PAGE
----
To repeat – you need to be very sure all of your 5GHz capable devices are able to access UNII-2 and UNII-2e frequencies. If they can’t and you have your WLAN using them, these devices will see coverage holes. This can be prevented by limiting your 5GHz channel choices to just UNII-1 and UNII-3.
Note: As an industry we need to reinforce the purchase of only devices that support all UNII 5GHz bands. There are negligibly more expensive dual-band UNII-2/2e supported solutions that should be a priority with all purchasing department plans.
Having eight channels is great! Far better than the mere three channels in 2.4GHz and it does give us a much better paradigm of designing out CCI/CCC from our wireless LANs.
So doing a 5GHz-only design using the One-Access Point-Per-Classroom might be workable, if you plan on not supporting 2.4GHz devices. The other option is to continue to support 2.4GHz devices, but turn off 2.4GHz radios and use as many Band-Steering options to move 5GHz capable devices off the 2.4GHz frequencies. There are a few vendors that support single radio Access Points that could be used to lower the capital expenditure of having Access Points with two radios, but only using one.
Note: One very simple method using human nature is to have two separate SSIDs, perhaps ‘School’ for the 2.4GHz radios, and ‘School-Fast’ for the 5GHz only radios. Thus allowing natural selection to take place. Those devices that are not capable of using 5GHz won’t even see the fast SSID, and those who can the humans controlling which Access Point to join will naturally want the fast SSID.
Sadly, even this logic is flawed. It goes back to the Define stage. Do you really need to have one Access Point per classroom? Is it part of your design requirements? Why would you want to purchase more infrastructure equipment than is necessary?
Designing to Meet Requirements
I doubt a school would want to design a cafeteria with a commercial kitchen and seating areas for double or triple the predicted size of the student body. That would just be a waste of taxpayer money. No school district would over-design for other infrastructure needs. Can you see building two football stadiums for a single High School? So why would a school district want to purchase and install twice as many Access Points as they need for their 1:1 initiative?
Sure, we need to design for future growth in device counts and network throughput. But remember, the defining criteria in most high density deployments isn’t based on Access Point counts, but on how well the WLAN designers can achieve frequency reuse. When the frequency if full, no more traffic can flow no matter how many Access Points you throw at the problem.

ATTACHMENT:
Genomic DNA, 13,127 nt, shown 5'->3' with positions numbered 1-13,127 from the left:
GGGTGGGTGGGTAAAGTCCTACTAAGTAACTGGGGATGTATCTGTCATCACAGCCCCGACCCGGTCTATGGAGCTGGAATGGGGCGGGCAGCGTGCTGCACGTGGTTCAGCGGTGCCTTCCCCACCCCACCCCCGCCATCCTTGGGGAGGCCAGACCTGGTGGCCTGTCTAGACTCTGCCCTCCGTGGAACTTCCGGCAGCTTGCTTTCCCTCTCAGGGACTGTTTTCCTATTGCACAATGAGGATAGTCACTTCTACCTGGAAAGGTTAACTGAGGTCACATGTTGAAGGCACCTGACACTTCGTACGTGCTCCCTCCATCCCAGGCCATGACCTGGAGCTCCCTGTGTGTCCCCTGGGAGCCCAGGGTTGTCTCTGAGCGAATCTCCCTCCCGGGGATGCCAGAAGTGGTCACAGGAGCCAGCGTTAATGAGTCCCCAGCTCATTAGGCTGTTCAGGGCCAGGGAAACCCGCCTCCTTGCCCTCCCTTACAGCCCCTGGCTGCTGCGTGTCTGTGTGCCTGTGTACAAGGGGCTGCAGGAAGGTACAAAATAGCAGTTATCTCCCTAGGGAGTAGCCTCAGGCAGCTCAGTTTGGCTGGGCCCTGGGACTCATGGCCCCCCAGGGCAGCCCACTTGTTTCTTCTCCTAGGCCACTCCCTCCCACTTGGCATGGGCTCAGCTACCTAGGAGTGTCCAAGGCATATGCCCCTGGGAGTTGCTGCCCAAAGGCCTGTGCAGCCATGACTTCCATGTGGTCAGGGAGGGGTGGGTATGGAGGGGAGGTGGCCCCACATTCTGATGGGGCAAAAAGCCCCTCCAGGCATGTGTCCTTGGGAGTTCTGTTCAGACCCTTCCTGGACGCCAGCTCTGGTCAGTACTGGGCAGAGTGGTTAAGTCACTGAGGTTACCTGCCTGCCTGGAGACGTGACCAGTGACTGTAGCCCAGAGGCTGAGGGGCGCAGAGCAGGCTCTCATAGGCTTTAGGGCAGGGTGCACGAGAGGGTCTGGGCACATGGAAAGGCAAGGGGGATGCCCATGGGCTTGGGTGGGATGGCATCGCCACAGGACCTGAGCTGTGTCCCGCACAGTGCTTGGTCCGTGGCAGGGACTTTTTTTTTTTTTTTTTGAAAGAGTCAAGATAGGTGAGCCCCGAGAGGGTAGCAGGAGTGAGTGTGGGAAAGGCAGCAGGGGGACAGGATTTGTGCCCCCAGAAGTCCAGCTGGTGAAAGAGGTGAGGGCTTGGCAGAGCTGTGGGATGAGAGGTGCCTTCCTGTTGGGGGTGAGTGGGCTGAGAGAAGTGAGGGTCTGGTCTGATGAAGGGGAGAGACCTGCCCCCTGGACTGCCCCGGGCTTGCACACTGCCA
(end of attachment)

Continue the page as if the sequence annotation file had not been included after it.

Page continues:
We have found after going through the entire wireless LAN process in over 1,500 classrooms in schools from New Jersey to Oregon, and many states in between; we have never needed more than one Access Point per two classrooms in order to meet a very stringent 5GHz coverage goal.
Again, and this deserves repeating; after doing full Define, Design, Install, Validate and Remediate on thousands of classrooms we have NEVER seen a need for more than One Access Point for every Two classrooms! These were normal K-12 classrooms seating from 20-40 students each.
Our shorthand requirement for providing Wi-Fi for a school with a 1:1 initiative, and this includes at least one BYOD per pupil in addition to the one provided by the school district. This shortcut is to design for a minimum of two Access Point’s coverage in the 5GHz range at least -65dBm. This guarantees at least four radios are covering every single area of the school at a high RSSI. Two radios in 2.4GHz and two radios in 5GHz.
Below we have included complete list of the other requirements and metrics we design to. But the shorthand version above has proved quite effective as a bellwether metric reflecting the success of other specific requirements.
Association vs Throughput
There are two numbers when looking at Access Point client capacity. The first is if the Access Point has the ability to have enough supported client device associations. These are for the devices that automatically want to join an Access Point, but perhaps don’t actually send a lot of data. Think of someone’s smartphone in their pocket during class. It is associated, and has an Association Identifier (AID), and is in the Access Point’s association table. The Access Point will pick off a packet from the wired network and bridge it over to the smartphone. But it is not doing anything active at the moment.
Note: The 802.11 protocol has a max associations per radio of 256 hard coded in the stack. Some manufacturers – Cisco in particular have an even lower maximum limitation of only 200 per radio when using multicast frames.
The second are those devices that actively transmit and receive data over the Access Point’s assigned frequency. They are in the Co-Channel Contention domain and have to wait and ‘play nice’ with all other devices on the same frequency. These devices should be connected and transmit data as quickly as possible – high data rates and low retry rates are what we are after.
Most enterprise-class Access Points today can handle hundreds of associations. So that shouldn’t be an issue in any K-12 design. On the other hand, we are concerned with the number of client devices that are actively transmitting or receiving. This is the concern most have when planning for a 1:1 initiative. They make an incorrect assumption that all student devices will simultaneously be accessing network resources from adjacent classrooms. Remember, network timing is usually measured in millisecond or smaller increments, so “at the same time” frequently needs explaining to the uninitiated.
In the telecommunications industry we use some methods of predicting customer behaviors to assist in preparing for anticipated loads. One technique is called an Erlang function. A quick example is a phone company planning on how many lines to bring into an apartment complex. We know that all apartment dwellers won’t be accessing the land-line at the same time. So using some averages of number of minutes per day and during peak times, we can anticipate a number of trunk lines to run from the central office to the apartment complex – perhaps as low as 5%-10%. This works great, until the first morning of Mother’s Day when everyone wants to call home at the same time. The phone industry doesn’t design for Mother’s Day – they instead design for a normal day, and install a ‘All Lines Are Busy’ recording for Mother’s Day.